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satisfied to my heart's content with my empire; and if monarchs knew what they would be at, they might be satisfied as I was.



S La Fleur went the whole tour of France and Italy with me, and will be often upon the stage, I must interest the reader a little further in his behalf, by saying, that I had never less reason to repent of the impulses which generally do determine me, than in regard to this fellow-he was a faithful, affectionate, simple soul as ever trudged after the heels of a philosopher; and notwithstanding his talents of drum-beating and spatterdash-making, which, though very good in themselves, happened to be of no great service to me, yet was I hourly recompensed by the festivity of his temper-it supplied all defects I had a constant resource in his looks, in all difficulties and distresses of my own-I was going to have added, of his too; but La Fleur was out of the reach of every thing; for whether it was hunger or thirst, or cold or nakedness, or watchings, or whatever stripes of ill luck La Fleur met with in our journeyings, there was no index in his physiognomy to point them out by-he was eternally the

same; so that if I am a piece of a philosopher, which Satan now and then puts into my head I am -it always mortifies the pride of the conceit, by reflecting how much I owe to the complexional philosophy of this poor fellow, for shaming me into one of a better kind. With all this, La Fleur had a small cast of the coxcomb-but he seemed at first sight to be more a coxcomb of nature than of art; and before I had been three days in Paris with him -he seemed to be no coxcomb at all.



HE next morning, La Fleur entering upon his employment, I delivered to him the key of my portmanteau, with an inventory of my half a dozen shirts and silk pair of breeches; and bid him fasten all upon the chaise-get the horses put to—and desire the landlord to come in with his bill.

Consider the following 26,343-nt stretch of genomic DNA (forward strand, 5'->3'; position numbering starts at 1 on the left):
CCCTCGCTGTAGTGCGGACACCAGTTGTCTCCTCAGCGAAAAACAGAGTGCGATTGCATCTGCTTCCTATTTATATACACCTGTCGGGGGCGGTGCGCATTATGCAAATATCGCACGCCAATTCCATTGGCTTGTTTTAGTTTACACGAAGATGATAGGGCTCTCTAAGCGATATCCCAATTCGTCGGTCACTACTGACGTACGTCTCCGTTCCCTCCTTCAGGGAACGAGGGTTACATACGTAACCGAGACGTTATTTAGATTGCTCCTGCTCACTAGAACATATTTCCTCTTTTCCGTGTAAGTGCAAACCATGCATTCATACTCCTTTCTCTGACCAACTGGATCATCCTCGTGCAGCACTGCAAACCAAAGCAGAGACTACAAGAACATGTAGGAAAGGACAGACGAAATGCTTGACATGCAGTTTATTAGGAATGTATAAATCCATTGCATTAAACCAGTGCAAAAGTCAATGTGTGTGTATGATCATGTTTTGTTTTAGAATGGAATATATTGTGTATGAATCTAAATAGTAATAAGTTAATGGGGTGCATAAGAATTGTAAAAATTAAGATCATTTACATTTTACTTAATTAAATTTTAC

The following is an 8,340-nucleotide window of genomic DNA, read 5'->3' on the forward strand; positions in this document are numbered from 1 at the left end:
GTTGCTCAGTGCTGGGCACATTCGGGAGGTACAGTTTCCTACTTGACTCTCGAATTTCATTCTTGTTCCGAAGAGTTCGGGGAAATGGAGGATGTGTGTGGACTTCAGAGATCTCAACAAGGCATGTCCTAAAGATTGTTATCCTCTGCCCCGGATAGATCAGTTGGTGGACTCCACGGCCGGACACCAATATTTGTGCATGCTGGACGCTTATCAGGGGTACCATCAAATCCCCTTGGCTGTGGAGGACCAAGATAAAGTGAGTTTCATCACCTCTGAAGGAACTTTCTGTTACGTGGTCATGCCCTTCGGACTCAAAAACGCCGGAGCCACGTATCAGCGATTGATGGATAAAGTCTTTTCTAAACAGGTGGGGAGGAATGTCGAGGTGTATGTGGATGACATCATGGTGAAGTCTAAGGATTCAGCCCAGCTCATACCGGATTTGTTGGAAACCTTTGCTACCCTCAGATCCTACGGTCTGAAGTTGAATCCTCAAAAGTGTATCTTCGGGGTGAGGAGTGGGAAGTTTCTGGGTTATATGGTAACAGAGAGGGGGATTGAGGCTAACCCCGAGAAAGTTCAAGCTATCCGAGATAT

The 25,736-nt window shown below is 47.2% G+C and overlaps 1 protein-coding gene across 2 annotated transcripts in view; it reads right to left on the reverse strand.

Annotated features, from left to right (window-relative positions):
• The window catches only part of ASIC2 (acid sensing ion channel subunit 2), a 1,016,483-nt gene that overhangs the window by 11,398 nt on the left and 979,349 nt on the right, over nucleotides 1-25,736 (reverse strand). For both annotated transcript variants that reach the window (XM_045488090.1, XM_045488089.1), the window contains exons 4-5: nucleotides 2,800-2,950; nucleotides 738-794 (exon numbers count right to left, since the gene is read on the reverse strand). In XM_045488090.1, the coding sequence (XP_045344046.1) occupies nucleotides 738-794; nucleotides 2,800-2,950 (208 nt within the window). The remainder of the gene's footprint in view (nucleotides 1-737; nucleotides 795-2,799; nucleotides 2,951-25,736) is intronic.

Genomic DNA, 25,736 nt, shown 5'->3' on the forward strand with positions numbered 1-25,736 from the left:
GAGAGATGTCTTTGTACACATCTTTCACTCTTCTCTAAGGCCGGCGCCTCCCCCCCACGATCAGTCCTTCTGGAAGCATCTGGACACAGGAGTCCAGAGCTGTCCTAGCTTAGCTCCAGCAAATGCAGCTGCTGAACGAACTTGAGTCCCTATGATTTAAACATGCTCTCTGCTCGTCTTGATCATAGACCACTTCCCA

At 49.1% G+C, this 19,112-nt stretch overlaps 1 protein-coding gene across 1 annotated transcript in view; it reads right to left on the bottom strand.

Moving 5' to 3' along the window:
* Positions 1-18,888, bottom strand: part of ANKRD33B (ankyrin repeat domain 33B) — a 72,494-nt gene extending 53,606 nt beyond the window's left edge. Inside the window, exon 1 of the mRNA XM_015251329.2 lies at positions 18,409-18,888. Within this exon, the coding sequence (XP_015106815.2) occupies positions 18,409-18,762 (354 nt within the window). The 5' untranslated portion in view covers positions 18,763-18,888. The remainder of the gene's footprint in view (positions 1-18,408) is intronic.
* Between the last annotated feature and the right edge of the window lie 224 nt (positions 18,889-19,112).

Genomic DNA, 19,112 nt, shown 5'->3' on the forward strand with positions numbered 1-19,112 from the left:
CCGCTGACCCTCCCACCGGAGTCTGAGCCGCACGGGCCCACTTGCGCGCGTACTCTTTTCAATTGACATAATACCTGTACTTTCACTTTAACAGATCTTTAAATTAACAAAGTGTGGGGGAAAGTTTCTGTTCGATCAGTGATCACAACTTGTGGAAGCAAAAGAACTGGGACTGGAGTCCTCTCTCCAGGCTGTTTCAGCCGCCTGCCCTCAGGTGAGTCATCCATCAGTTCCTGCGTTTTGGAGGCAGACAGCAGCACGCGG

C'est un garçon de bonne fortune, said the landlord, pointing through the window to half a dozen wenches who had got round about La Fleur, and were most kindly taking their leave of him, as the postillion was leading out the horses. La Fleur kissed all their hands round and round

again, and thrice he wiped his eyes, and thrice he promised he would bring them all pardons from


The young fellow, said the landlord, is beloved by all the town, and there is scarce a corner in Montriul, where the want of him will not be felt : he has but one misfortune in the world, continued he, “He is always in love."—I am heartily glad of it, said I-'twill save me the trouble every night of putting my breeches under my head. In saying this, I was making not so much La Fleur's eloge, as my own, having been in love, with one princess or other, almost all my life, and I hope I shall go on so till I die, being firmly persuaded, that if ever I do a mean action, it must be in some interval betwixt one passion and another: whilst this interregnum lasts, I always perceive my heart locked up— I can scarce find in it to give Misery a sixpence; and therefore I always get out of it as fast as I can, and the moment I am rekindled, I am all generosity and good-will again; and would do anything in the world, either for or with any one, if they will but satisfy me there is no sin in it.

-But in saying this—sure I am commending the passion-not myself.

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